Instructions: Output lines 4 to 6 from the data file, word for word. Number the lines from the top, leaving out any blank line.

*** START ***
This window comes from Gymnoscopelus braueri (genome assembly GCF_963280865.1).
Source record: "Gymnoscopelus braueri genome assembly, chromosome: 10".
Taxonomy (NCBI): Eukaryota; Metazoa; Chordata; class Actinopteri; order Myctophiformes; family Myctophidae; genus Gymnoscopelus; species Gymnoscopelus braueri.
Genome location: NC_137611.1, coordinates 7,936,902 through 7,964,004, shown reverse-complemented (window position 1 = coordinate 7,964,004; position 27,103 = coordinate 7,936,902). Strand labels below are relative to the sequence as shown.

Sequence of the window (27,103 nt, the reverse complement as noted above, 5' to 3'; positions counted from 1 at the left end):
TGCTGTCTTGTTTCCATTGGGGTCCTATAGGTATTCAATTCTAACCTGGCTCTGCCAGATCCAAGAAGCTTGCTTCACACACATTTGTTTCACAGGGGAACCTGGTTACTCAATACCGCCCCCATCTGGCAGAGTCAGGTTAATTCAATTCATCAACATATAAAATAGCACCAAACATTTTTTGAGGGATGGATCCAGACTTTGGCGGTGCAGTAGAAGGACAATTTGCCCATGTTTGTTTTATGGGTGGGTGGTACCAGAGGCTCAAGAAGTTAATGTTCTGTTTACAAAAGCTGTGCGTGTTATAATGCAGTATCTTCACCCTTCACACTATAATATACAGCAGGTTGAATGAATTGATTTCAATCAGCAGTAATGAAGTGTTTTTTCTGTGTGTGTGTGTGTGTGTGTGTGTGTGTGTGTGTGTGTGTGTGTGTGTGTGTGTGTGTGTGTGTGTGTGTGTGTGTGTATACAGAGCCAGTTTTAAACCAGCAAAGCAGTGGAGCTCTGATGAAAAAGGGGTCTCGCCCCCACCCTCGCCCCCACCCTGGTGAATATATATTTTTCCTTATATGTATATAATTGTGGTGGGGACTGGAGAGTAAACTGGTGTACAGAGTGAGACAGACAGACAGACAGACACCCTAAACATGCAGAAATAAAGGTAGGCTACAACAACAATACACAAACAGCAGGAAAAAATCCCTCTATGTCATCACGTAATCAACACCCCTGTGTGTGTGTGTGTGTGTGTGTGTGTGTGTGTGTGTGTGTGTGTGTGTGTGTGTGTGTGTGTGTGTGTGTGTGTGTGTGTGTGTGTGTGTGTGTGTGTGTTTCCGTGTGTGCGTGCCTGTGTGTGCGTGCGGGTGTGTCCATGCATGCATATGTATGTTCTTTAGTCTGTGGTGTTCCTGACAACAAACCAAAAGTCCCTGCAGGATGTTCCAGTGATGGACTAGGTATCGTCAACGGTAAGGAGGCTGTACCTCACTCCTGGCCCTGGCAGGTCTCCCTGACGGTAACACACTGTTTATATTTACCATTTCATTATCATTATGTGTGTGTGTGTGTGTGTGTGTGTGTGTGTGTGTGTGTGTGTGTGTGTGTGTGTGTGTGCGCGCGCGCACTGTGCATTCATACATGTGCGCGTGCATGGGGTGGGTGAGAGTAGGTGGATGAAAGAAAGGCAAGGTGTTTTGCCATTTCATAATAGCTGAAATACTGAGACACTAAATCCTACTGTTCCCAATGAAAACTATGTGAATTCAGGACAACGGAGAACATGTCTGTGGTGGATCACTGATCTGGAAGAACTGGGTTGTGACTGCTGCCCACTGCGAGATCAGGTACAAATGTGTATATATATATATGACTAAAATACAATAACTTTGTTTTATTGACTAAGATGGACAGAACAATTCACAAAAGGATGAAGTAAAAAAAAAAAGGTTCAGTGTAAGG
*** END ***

Genome location: NC_137611.1, coordinates 7,936,902 through 7,964,004, shown reverse-complemented (window position 1 = coordinate 7,964,004; position 27,103 = coordinate 7,936,902). Strand labels below are relative to the sequence as shown.

Sequence of the window (27,103 nt, the reverse complement as noted above, 5' to 3'; positions counted from 1 at the left end):
TGCTGTCTTGTTTCCATTGGGGTCCTATAGGTATTCAATTCTAACCTGGCTCTGCCAGATCCAAGAAGCTTGCTTCACACACATTTGTTTCACAGGGGAACCTGGTTACTCAATACCGCCCCCATCTGGCAGAGTCAGGTTAATTCAATTCATCAACATATAAAATAGCACCAAACATTTTTTGAGGGATGGATCCAGACTTTGGCGGTGCAGTAGAAGGACAATTTGCCCATGTTTGTTTTATGGGTGGGTGGTACCAGAGGCTCAAGAAGTTAATGTTCTGTTTACAAAAGCTGTGCGTGTTATAATGCAGTATCTTCACCCTTCACACTATAATATACAGCAGGTTGAATGAATTGATTTCAATCAGCAGTAATGAAGTGTTTTTTCTGTGTGTGTGTGTGTGTGTGTGTGTGTGTGTGTGTGTGTGTGTGTGTGTGTGTGTGTGTGTGTGTGTGTGTGTGTGTGTATACAGAGCCAGTTTTAAACCAGCAAAGCAGTGGAGCTCTGATGAAAAAGGGGTCTCGCCCCCACCCTCGCCCCCACCCTGGTGAATATATATTTTTCCTTATATGTATATAATTGTGGTGGGGACTGGAGAGTAAACTGGTGTACAGAGTGAGACAGACAGACAGACAGACACCCTAAACATGCAGAAATAAAGGTAGGCTACAACAACAATACACAAACAGCAGGAAAAAATCCCTCTATGTCATCACGTAATCAACACCCCTGTGTGTGTGTGTGTGTGTGTGTGTGTGTGTGTGTGTGTGTGTGTGTGTGTGTGTGTGTGTGTGTGTGTGTGTGTGTGTGTGTGTGTGTGTGTGTGTGTGTTTCCGTGTGTGCGTGCCTGTGTGTGCGTGCGGGTGTGTCCATGCATGCATATGTATGTTCTTTAGTCTGTGGTGTTCCTGACAACAAACCAAAAGTCCCTGCAGGATGTTCCAGTGATGGACTAGGTATCGTCAACGGTAAGGAGGCTGTACCTCACTCCTGGCCCTGGCAGGTCTCCCTGACGGTAACACACTGTTTATATTTACCATTTCATTATCATTATGTGTGTGTGTGTGTGTGTGTGTGTGTGTGTGTGTGTGTGTGTGTGTGTGTGTGTGTGTGCGCGCGCGCACTGTGCATTCATACATGTGCGCGTGCATGGGGTGGGTGAGAGTAGGTGGATGAAAGAAAGGCAAGGTGTTTTGCCATTTCATAATAGCTGAAATACTGAGACACTAAATCCTACTGTTCCCAATGAAAACTATGTGAATTCAGGACAACGGAGAACATGTCTGTGGTGGATCACTGATCTGGAAGAACTGGGTTGTGACTGCTGCCCACTGCGAGATCAGGTACAAATGTGTATATATATATATGACTAAAATACAATAACTTTGTTTTATTGACTAAGATGGACAGAACAATTCACAAAAGGATGAAGTAAAAAAAAAAAGGTTCAGTGTAAGG